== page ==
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International Student Perception on Writing

Both domestic and international students have preconceived ideas about what constitutes good writing and their ability to meet their professors’ expectations for producing written work. It can be helpful to demystify the writing process explaining that academic writing takes time and practice to master.

A close up of a student writing something on a whiteboard.

Non-native English speaking students, in particular, often:

  • incorrectly equate their writing ability to their grammatical ability rather than their ability to communicate clearly with well-developed content;  
  • assume that native speakers of English can automatically write well;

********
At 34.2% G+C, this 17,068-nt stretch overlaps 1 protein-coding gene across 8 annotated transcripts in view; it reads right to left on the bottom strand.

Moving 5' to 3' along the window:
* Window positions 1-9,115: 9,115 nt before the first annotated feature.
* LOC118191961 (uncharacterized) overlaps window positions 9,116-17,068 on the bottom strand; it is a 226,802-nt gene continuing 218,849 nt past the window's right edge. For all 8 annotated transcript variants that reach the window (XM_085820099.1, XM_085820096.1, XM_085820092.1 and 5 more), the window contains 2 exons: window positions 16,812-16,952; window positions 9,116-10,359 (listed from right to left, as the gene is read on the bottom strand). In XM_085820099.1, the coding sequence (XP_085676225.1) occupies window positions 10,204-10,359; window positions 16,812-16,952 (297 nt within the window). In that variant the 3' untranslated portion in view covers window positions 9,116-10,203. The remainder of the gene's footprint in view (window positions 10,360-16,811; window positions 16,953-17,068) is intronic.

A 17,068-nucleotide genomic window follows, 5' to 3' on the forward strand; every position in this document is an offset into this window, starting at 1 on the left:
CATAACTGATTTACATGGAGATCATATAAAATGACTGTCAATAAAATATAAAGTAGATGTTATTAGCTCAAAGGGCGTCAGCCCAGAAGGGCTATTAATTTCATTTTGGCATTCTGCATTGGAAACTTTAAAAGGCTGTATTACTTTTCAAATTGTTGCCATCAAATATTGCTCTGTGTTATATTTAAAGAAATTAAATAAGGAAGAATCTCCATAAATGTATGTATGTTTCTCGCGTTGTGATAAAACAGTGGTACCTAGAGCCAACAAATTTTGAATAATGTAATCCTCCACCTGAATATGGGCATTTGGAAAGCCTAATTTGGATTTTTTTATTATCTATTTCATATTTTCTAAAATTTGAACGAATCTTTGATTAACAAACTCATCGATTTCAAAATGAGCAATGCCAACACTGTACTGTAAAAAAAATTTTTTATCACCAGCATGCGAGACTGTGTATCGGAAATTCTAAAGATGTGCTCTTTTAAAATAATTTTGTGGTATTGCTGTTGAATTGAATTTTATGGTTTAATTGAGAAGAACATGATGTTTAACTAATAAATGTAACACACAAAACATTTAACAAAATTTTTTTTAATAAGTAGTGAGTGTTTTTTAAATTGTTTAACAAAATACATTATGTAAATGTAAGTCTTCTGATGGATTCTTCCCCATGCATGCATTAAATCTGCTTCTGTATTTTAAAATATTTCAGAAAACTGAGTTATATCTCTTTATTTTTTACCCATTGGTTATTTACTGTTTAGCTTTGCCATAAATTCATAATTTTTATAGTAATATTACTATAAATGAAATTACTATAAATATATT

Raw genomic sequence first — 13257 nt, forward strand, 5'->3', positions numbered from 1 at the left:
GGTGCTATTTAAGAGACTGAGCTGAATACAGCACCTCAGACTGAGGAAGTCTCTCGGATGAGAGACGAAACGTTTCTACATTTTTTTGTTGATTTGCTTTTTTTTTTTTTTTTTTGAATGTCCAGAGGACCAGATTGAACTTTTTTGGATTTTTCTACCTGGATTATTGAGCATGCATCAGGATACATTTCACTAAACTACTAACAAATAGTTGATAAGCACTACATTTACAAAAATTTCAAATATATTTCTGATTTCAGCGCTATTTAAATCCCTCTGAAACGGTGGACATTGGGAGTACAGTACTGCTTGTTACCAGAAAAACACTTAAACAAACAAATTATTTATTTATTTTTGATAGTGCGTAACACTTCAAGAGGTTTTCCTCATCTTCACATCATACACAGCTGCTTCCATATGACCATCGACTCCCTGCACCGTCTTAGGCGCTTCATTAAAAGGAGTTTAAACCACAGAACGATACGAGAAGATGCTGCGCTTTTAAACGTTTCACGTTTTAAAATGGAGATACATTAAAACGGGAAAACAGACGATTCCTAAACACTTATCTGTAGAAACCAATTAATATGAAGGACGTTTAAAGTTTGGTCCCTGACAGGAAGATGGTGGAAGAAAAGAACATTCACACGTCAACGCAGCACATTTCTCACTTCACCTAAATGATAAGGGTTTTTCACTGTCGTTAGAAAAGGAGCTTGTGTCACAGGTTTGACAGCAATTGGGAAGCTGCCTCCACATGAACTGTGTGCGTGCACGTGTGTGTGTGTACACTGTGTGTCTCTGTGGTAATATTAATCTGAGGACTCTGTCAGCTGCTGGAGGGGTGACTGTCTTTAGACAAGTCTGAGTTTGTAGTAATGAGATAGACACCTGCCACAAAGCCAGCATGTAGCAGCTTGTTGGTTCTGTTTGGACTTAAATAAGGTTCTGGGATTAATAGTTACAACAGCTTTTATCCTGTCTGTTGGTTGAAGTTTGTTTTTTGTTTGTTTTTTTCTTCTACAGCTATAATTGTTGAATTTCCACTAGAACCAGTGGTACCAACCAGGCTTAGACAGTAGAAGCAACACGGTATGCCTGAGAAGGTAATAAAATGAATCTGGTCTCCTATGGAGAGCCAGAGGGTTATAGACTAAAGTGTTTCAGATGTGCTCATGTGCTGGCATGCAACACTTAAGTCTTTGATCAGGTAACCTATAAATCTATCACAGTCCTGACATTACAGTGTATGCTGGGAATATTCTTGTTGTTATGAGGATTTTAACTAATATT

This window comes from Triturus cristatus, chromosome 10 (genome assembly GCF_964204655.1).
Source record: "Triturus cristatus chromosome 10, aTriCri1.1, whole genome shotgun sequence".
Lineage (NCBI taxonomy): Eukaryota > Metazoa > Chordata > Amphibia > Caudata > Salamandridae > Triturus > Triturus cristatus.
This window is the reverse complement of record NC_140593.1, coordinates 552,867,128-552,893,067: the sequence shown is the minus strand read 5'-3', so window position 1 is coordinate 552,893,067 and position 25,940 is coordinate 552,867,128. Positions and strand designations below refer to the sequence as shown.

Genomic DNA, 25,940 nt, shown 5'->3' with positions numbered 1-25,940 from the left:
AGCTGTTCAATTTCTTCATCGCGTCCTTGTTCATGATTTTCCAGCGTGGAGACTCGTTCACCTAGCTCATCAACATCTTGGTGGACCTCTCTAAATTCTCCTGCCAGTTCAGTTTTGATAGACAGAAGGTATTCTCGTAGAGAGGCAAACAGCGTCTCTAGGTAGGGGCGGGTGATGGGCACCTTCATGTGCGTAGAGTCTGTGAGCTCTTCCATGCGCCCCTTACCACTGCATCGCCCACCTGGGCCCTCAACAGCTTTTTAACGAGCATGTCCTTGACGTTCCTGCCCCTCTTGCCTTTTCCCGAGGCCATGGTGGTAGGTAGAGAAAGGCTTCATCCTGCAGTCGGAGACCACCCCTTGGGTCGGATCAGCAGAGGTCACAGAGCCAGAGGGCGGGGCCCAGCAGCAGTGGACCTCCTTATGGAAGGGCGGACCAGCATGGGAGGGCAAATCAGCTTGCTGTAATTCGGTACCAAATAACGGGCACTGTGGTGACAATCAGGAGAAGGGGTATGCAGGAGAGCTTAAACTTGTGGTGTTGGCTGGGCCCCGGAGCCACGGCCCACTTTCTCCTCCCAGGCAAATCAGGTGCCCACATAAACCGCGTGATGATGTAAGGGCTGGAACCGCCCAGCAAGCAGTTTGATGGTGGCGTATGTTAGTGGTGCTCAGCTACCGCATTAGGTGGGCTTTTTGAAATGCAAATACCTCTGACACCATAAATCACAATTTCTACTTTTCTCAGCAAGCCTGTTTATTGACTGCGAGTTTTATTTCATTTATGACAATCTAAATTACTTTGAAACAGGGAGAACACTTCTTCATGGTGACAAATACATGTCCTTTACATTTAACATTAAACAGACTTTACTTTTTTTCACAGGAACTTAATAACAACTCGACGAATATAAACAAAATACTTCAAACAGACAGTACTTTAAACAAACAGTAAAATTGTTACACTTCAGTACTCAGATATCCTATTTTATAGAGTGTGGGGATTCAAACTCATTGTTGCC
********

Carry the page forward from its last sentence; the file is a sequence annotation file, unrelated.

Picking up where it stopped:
• believe that they are at an inherent disadvantage compared to native English speakers and students from other countries.


  1. Explain that academic writing is a learned skill that requires effort, time, and practice.  
  2. Reinforce the idea that everyone can improve their writing with practice regardless of their first language.  
  3. Remind students that writing is a process requiring multiple drafts and revision.
  4. Tell students that perfect grammar does not necessarily equate to good writing. Good writing is based on idea development, organization, and strength of arguments as well as language use.
  5. Define and model what good writing looks like in your discipline. 
  6. Make your expectations for student assignments clear.
  7. Provide rubrics and clear instructions on how writing will be assessed.